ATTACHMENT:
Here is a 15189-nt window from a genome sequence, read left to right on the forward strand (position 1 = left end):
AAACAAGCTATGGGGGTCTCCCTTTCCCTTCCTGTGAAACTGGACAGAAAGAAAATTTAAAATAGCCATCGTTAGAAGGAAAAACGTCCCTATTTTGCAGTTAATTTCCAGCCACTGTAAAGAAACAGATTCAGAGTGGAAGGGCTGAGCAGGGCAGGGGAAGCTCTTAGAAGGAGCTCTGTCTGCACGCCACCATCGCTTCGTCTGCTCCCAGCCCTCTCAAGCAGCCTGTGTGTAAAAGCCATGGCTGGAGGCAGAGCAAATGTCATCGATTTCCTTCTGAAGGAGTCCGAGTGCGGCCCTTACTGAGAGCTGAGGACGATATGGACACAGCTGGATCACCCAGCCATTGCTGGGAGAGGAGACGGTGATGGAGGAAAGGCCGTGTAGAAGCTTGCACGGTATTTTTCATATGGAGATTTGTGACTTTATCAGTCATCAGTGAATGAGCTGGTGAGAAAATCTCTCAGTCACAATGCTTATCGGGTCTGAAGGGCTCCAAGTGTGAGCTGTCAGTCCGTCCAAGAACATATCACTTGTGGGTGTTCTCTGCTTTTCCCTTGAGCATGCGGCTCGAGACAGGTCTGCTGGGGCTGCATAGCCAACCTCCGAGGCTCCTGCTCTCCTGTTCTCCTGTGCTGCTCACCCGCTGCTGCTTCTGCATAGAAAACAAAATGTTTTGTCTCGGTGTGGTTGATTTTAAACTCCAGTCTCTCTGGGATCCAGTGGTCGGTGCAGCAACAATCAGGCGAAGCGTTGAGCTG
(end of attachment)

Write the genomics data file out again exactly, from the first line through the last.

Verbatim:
Here is a 15189-nt window from a genome sequence, read left to right on the forward strand (position 1 = left end):
AAACAAGCTATGGGGGTCTCCCTTTCCCTTCCTGTGAAACTGGACAGAAAGAAAATTTAAAATAGCCATCGTTAGAAGGAAAAACGTCCCTATTTTGCAGTTAATTTCCAGCCACTGTAAAGAAACAGATTCAGAGTGGAAGGGCTGAGCAGGGCAGGGGAAGCTCTTAGAAGGAGCTCTGTCTGCACGCCACCATCGCTTCGTCTGCTCCCAGCCCTCTCAAGCAGCCTGTGTGTAAAAGCCATGGCTGGAGGCAGAGCAAATGTCATCGATTTCCTTCTGAAGGAGTCCGAGTGCGGCCCTTACTGAGAGCTGAGGACGATATGGACACAGCTGGATCACCCAGCCATTGCTGGGAGAGGAGACGGTGATGGAGGAAAGGCCGTGTAGAAGCTTGCACGGTATTTTTCATATGGAGATTTGTGACTTTATCAGTCATCAGTGAATGAGCTGGTGAGAAAATCTCTCAGTCACAATGCTTATCGGGTCTGAAGGGCTCCAAGTGTGAGCTGTCAGTCCGTCCAAGAACATATCACTTGTGGGTGTTCTCTGCTTTTCCCTTGAGCATGCGGCTCGAGACAGGTCTGCTGGGGCTGCATAGCCAACCTCCGAGGCTCCTGCTCTCCTGTTCTCCTGTGCTGCTCACCCGCTGCTGCTTCTGCATAGAAAACAAAATGTTTTGTCTCGGTGTGGTTGATTTTAAACTCCAGTCTCTCTGGGATCCAGTGGTCGGTGCAGCAACAATCAGGCGAAGCGTTGAGCTG